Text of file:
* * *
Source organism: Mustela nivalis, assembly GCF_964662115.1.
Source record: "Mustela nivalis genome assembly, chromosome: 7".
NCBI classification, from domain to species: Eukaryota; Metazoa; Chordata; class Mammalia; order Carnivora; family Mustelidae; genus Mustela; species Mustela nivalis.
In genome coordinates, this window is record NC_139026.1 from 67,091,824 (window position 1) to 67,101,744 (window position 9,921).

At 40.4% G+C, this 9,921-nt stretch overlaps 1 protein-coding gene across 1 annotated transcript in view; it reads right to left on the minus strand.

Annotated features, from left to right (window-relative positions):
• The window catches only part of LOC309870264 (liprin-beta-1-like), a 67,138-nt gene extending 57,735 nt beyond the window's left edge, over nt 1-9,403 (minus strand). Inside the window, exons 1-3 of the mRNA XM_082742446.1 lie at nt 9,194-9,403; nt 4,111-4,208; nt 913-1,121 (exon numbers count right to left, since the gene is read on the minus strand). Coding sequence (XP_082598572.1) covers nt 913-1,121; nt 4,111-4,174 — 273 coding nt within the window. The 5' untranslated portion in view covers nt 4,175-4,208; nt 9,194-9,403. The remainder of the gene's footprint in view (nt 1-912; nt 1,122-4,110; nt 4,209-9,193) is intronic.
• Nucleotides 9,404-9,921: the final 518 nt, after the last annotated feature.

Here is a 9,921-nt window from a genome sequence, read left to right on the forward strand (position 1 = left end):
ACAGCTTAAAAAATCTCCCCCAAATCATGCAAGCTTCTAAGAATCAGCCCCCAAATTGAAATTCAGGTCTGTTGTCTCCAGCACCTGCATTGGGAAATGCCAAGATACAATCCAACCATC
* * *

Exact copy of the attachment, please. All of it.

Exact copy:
Source organism: Mustela nivalis, assembly GCF_964662115.1.
Source record: "Mustela nivalis genome assembly, chromosome: 7".
NCBI classification, from domain to species: Eukaryota; Metazoa; Chordata; class Mammalia; order Carnivora; family Mustelidae; genus Mustela; species Mustela nivalis.
In genome coordinates, this window is record NC_139026.1 from 67,091,824 (window position 1) to 67,101,744 (window position 9,921).

At 40.4% G+C, this 9,921-nt stretch overlaps 1 protein-coding gene across 1 annotated transcript in view; it reads right to left on the minus strand.

Annotated features, from left to right (window-relative positions):
• The window catches only part of LOC309870264 (liprin-beta-1-like), a 67,138-nt gene extending 57,735 nt beyond the window's left edge, over nt 1-9,403 (minus strand). Inside the window, exons 1-3 of the mRNA XM_082742446.1 lie at nt 9,194-9,403; nt 4,111-4,208; nt 913-1,121 (exon numbers count right to left, since the gene is read on the minus strand). Coding sequence (XP_082598572.1) covers nt 913-1,121; nt 4,111-4,174 — 273 coding nt within the window. The 5' untranslated portion in view covers nt 4,175-4,208; nt 9,194-9,403. The remainder of the gene's footprint in view (nt 1-912; nt 1,122-4,110; nt 4,209-9,193) is intronic.
• Nucleotides 9,404-9,921: the final 518 nt, after the last annotated feature.

Here is a 9,921-nt window from a genome sequence, read left to right on the forward strand (position 1 = left end):
ACAGCTTAAAAAATCTCCCCCAAATCATGCAAGCTTCTAAGAATCAGCCCCCAAATTGAAATTCAGGTCTGTTGTCTCCAGCACCTGCATTGGGAAATGCCAAGATACAATCCAACCATC